The big news in the world of college entrance exams — that would be the SAT and the ACT — is that the scores from the high school class of 2012 were disappointing.
Newly released reading scores on the SAT hit a four-decade low, and writing scores edged down too, while math scores were essentially unchanged from last year. SAT average scores have declined by 20 points since 2006, when the test was revised to include a writing section.
ACT scores for the 2012 high school class were released in August and the national results were essentially the same as in 2011, meaning no real progress.
So what does it all mean? On one level, a lot. On another, pretty much nothing.
http://goo.gl/0RB8l

SAT Scores Are Down Again. Let’s Celebrate.
Bloomberg commentary by columnist Tobin Harshaw

Bloomberg News’s Janet Lorin reports that American high-schoolers bombed on the SAT this year, with the average critical reading score falling 1 point to 496 from a year earlier, the lowest since data became available in 1972. The average score for writing dropped 1 point to 488, the lowest since the section was added in 2006. (Math scores held steady.) The College Board, which administers the test, also found that only 43 percent of seniors were prepared for college.
Hooray!
Here’s why: More students, particularly minorities, are taking the test. In all, 755,000 minority students took the 2012 test — up from 600,000 in 2008 — making up 45 percent of test-takers. In addition, 458,000 of the students reported that they did not speak English as their first language, and 36 percent of test-takers did not have a parent who attended college.
http://goo.gl/34FwY

Miller to Duncan: Waivers May Offer Too Much Leeway On Grad Rates Education Week commentary by columnist Alyson Klein

Rep. George Miller, D-Calif., the top Democrat on the House Education committee, is worried that the department isn’t holding states’ feet to the fire when it comes to monitoring graduation rates in states that have received waivers from parts of the No Child Left Behind Act.
In fact, Miller wrote Secretary of Education Arne Duncan a letter last Friday, saying, basically, that he’s worried that states are trying to wiggle out of the graduation reporting regulations that former Secretary of Education Margaret Spellings put in place just before she left office in 2008. Those rules required states to use a uniform metric for calculating grad rates.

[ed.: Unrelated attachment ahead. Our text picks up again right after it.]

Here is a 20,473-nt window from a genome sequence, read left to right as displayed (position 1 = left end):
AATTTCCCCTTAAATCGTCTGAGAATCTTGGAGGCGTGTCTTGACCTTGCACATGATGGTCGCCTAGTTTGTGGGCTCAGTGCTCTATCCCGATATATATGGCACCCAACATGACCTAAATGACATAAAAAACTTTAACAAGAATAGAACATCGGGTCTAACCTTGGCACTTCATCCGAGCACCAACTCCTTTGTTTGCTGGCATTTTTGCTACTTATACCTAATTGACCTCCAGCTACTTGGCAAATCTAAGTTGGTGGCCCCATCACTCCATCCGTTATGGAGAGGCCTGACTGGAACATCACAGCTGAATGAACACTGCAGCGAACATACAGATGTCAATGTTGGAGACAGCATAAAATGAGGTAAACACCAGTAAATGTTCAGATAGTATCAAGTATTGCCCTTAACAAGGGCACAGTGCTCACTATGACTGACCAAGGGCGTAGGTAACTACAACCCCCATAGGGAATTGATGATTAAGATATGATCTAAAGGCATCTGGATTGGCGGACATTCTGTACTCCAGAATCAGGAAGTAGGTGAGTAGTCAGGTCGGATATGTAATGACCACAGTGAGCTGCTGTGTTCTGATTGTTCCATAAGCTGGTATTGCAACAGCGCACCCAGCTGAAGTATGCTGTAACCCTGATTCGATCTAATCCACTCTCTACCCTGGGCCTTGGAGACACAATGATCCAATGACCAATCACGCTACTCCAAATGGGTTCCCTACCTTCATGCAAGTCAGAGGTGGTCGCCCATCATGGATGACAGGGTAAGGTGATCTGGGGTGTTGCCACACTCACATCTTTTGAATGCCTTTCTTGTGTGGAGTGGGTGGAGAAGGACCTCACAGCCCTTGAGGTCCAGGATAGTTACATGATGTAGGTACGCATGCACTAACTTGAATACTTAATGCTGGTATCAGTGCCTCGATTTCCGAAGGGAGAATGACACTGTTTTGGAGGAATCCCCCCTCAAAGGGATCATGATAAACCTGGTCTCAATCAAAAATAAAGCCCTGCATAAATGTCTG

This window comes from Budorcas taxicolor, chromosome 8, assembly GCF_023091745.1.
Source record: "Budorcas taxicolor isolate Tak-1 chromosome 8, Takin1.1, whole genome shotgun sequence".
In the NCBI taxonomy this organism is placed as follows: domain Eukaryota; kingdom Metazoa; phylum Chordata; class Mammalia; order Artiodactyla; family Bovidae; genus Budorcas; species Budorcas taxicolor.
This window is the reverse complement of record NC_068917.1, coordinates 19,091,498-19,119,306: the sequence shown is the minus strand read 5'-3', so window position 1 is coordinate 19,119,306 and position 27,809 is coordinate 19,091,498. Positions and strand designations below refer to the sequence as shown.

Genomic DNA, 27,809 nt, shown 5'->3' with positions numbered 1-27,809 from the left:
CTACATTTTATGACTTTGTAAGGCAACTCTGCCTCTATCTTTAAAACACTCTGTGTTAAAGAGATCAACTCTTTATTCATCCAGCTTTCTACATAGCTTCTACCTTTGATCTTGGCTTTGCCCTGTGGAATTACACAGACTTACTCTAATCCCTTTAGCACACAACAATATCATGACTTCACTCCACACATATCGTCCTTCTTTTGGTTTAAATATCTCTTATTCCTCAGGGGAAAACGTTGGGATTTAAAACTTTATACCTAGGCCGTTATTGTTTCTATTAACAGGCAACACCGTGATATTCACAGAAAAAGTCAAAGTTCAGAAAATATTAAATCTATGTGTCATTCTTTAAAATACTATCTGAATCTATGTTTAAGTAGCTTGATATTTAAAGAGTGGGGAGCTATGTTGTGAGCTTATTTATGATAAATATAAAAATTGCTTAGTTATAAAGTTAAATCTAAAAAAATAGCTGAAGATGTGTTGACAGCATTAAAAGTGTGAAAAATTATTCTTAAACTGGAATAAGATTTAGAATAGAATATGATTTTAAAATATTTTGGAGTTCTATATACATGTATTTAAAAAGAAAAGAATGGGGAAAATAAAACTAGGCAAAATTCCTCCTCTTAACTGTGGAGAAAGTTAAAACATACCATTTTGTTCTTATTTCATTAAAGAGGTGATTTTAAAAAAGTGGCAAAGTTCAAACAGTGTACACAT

http://goo.gl/iAHih

Common Core Reaches Into Science Classes, Survey Finds Education Week commentary by columnist Erik Robelen

The Common Core State Standards aren’t just changing instruction in math and English language/arts, a new survey data suggest. They’re also finding their way into a lot of science classrooms.
A majority of science teachers surveyed see some benefit coming out of this intersection, even as some worry that pressure from administrators to infuse science lessons with math and literacy takes time away from the core content of their disciplines.
The new data, collected by the National Science Teachers Association, provide an early glimpse into how the common core is touching science teachers (grades 6-12) and their students. As some readers may be aware, the intersection is quite explicit with the ELA standards, which include a section at the end titled “Literacy in History/Social Studies, Science, and Technical Subjects.”
http://goo.gl/qbYat

Close reading of text: Has the Pioneer Institute misread the Common Core?
Fordham Institute commentary by Kathleen Porter-Magee, Senior Director of the High Quality Standards Program

The Pioneer Institute released a report last week entitled How Common Core’s ELA Standards Place College Readiness At Risk. As the title suggests, this is the latest in a series of Pioneer broadsides against the Common Core. Readers who find their way through the reflexive criticism and confusing presentation will be rewarded with some genuine insights into how to get implementation right. Unfortunately, because that guidance is buried deep amidst a sea of misrepresentations and sometimes inflammatory rhetoric, it is unlikely to further the discussion of how best to implement the CCSS.
The authors hammer home their message with all the subtlety of a wrecking crew. The authors hammer home their message with all the subtlety of a wrecking crew: The Common Core English language arts expectations are poor—far lower in terms of content, clarity, and rigor than the Massachusetts English language arts standards, they clearly believe—and their adoption in states across the country “places college readiness at risk.”
The reality—as evidenced by the substance of the report, if not its title—is far more nuanced. And the authors of this report, Mark Bauerlein and Sandra Stotsky, have much to contribute to the discussion of how best to implement the CCSS.
For starters, and despite the promotional material Pioneer has issued surrounding this publication and its associated event, Huck Finn is not in at risk of disappearing from high school English class. At least not any more so today than it was the day before forty-six states and the District of Columbia adopted the CCSS for English language arts. This implication that it, and other classic works of literature, are headed for the dustbin of ELA history rests on Bauerlein’s and Stotsky’s false assertion that the Common Core mandates that English teachers in grades 6-12 devote a minimum of 50 percent of their instructional time to informational texts.